Sunday, August 4, 2013

Setting the Foundation


Just around the corner is our School's open house. After a long Summer, many of my new class of 6th graders will peeking into Room 216 for the first time.

Open house night starts with sack lunches prepared by our amazing kitchen staff and a picnic of sorts as people spread out across the playground. It is a great time for family members to get together and tour the school together. It's the first glimpse I have into the home life of my students. I can observe the interactions between the parents and their kids. I can get an idea of how large their families are, where do they fit in with their siblings and how well do they seem to get along. I might see the structure of the house (a two parent household, are there other caregivers involved, etc). The night doesn't give me a complete picture, but gives me enough information to start to understand the kids that I will be spending the next 10 months with.

The evening's positive energy is high. The kids are excited as they make there way around the halls, then into our new room. The teachers have typically spent the last week or so getting their rooms ready for those all important first few days of the new school year. The educational infrastructure has been created and put in place so that the next morning when the first bell rings, our kids can start learning. Kids always want to find their desks and see who is in their collaboration cluster. Many of the kids are anxious, a little nervous, because of the unknown. So am I. A new start can be scary when you're 12 or ....well.

It is interesting to see which kids introduce themselves and those that are introduced by their home partners. Which students are already comfortable in their home away from home. The students already at ease are usually the ones who I've had in science fair,  coached or rooted for on various teams, or just a frequent high-five recipient. Other students move about the edges. Maybe they are trying not to be noticed or are just a little shy this early in the relationship.

Invariably there is one or a few home partners who want to provide me with a breakdown of their student's weaknesses. I politely listen, but to be honest I'm not storing much of the conversation in my long term memory. I will get to know their child's strengths and weaknesses soon enough, and it takes a lot longer than a passing conversation with warm cookies in our hands. (my wife is awesome by the way)

On this occasion, I'm more interested in the home partner. I want to get a sense of what school was like for them, because their attitude and interests have certainly impacted their student's attitude. Does the home partner contribute to an us vs. them attitude with their child? Questions I try and slip into the quick conversation:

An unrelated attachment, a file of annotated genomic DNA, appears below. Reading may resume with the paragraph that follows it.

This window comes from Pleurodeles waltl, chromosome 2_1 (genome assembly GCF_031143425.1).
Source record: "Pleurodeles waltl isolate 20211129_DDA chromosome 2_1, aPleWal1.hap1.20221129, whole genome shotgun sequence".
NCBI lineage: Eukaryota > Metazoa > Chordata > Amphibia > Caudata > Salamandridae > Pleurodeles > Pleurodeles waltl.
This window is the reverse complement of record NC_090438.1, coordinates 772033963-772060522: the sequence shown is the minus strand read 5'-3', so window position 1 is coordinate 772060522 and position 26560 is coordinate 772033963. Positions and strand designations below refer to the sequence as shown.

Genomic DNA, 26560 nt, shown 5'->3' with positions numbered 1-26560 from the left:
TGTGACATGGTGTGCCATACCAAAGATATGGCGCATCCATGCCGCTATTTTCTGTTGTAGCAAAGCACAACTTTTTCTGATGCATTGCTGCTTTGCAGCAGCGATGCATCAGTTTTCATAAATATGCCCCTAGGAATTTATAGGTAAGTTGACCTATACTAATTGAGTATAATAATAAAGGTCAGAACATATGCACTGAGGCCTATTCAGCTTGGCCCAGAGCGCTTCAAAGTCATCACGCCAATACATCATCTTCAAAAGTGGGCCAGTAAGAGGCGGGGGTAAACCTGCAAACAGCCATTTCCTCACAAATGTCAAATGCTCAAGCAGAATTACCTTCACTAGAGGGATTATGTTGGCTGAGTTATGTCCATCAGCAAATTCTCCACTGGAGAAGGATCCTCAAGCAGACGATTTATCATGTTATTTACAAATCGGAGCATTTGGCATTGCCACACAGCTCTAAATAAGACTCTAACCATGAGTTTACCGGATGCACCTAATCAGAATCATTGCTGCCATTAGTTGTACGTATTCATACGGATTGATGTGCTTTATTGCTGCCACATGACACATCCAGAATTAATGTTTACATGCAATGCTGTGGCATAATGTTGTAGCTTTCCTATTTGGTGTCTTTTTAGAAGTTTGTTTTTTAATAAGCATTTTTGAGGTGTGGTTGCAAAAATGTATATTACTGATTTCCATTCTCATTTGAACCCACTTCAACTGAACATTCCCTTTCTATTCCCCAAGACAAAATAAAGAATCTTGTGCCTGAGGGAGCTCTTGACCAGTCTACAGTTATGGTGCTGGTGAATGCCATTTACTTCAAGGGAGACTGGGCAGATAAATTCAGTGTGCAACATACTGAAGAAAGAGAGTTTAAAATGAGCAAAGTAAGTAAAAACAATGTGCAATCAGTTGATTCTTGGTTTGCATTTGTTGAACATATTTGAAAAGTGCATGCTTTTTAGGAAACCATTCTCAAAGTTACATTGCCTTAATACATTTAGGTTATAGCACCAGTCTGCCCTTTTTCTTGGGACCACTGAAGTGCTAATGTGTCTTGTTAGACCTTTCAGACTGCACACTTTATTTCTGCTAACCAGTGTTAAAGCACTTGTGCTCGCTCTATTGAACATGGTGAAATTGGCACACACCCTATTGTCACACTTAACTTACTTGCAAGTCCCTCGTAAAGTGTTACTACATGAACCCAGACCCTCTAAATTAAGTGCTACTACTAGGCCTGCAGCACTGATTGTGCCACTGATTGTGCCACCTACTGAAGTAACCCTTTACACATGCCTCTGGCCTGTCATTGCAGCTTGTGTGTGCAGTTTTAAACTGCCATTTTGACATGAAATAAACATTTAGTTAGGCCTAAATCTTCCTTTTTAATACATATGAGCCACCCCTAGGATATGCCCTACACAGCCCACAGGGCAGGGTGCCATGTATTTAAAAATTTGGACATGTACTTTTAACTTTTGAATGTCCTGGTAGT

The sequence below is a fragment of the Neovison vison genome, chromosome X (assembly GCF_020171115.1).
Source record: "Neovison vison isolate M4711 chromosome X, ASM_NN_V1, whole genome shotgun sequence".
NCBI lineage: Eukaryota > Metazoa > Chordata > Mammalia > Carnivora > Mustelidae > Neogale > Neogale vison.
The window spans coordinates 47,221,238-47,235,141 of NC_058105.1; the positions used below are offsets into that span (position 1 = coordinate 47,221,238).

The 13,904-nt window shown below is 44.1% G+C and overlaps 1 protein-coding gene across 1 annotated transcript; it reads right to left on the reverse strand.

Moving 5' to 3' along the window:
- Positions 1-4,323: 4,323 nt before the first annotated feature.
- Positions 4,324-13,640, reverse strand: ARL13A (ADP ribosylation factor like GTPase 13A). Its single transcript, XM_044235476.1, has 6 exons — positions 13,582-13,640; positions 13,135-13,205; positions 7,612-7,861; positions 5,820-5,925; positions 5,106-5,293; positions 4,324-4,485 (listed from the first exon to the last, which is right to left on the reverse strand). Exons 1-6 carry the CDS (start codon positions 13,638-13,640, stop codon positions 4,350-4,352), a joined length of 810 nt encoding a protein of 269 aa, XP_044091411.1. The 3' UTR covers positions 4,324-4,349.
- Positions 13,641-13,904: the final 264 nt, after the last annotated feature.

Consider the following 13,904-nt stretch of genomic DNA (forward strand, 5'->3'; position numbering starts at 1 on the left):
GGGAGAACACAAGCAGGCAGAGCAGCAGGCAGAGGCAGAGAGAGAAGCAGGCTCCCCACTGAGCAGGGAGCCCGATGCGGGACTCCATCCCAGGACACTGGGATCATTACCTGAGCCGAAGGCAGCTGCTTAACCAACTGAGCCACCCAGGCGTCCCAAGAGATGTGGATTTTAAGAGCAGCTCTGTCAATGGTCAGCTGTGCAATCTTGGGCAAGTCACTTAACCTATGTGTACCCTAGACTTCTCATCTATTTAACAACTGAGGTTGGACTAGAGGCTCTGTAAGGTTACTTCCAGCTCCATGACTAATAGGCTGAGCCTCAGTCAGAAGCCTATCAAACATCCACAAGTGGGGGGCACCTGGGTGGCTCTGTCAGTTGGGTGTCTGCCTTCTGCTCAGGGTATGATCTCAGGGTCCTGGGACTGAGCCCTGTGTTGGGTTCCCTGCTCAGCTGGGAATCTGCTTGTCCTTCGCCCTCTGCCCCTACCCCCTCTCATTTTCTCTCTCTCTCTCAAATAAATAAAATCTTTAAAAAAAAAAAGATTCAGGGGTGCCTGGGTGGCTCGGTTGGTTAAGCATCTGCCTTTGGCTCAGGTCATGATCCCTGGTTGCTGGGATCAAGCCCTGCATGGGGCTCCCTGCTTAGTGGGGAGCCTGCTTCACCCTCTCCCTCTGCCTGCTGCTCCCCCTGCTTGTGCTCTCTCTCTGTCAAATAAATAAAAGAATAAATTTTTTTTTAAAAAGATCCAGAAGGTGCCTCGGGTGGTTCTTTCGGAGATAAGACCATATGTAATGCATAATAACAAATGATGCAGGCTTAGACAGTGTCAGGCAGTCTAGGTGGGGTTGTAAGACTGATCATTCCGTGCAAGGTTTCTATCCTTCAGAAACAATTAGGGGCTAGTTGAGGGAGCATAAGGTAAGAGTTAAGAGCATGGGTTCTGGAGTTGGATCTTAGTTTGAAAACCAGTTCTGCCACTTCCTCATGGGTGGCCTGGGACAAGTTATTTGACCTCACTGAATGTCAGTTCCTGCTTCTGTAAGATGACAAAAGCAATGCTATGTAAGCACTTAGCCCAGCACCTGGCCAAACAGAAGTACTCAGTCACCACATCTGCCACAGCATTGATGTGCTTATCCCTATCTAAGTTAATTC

• What was your favorite subject? Why? (grades or the learning)
  • What books have you read recently? 
  • Who was your favorite teacher? Why?
  • What do you do for fun? What are your interests? 
  • Did your family have the chance to do something fun or exciting this summer.
The questions aren't meant to define, but to gauge how high the home partner's wall is. In other words, do they have a negative predisposition to school? Do they like learning? What expertise can I leverage for our classroom? What kind of support can they or are willing to give to their student? 

I need to capture the natural energy of the event and start to build the relationships that will contribute to a vibrant learning environment. The last thing I'm going to do is put another brick in the wall between them and their own learning experience by handing out a bunch of classroom rules and expectations. I want them to walk away knowing that our student is going to learn and grow in Room 216. I can't communicate that with a handout or permission slip. 

I want them to know that the learning might look a little different than when they went to school. It will not be in a straight line and might look a little messy. Their child's proof of learning won't be demonstrated by properly filling in a standardized bubble sheet. Their child will have choices. Their child's work will be published, displayed and shared. They won't have homework.

I want them to trust in their student and in me. I try and get them to help me to lay the foundation for the year and not build higher walls. We're going to do great things and I want them along for the ride.

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above photo by Eric Johnson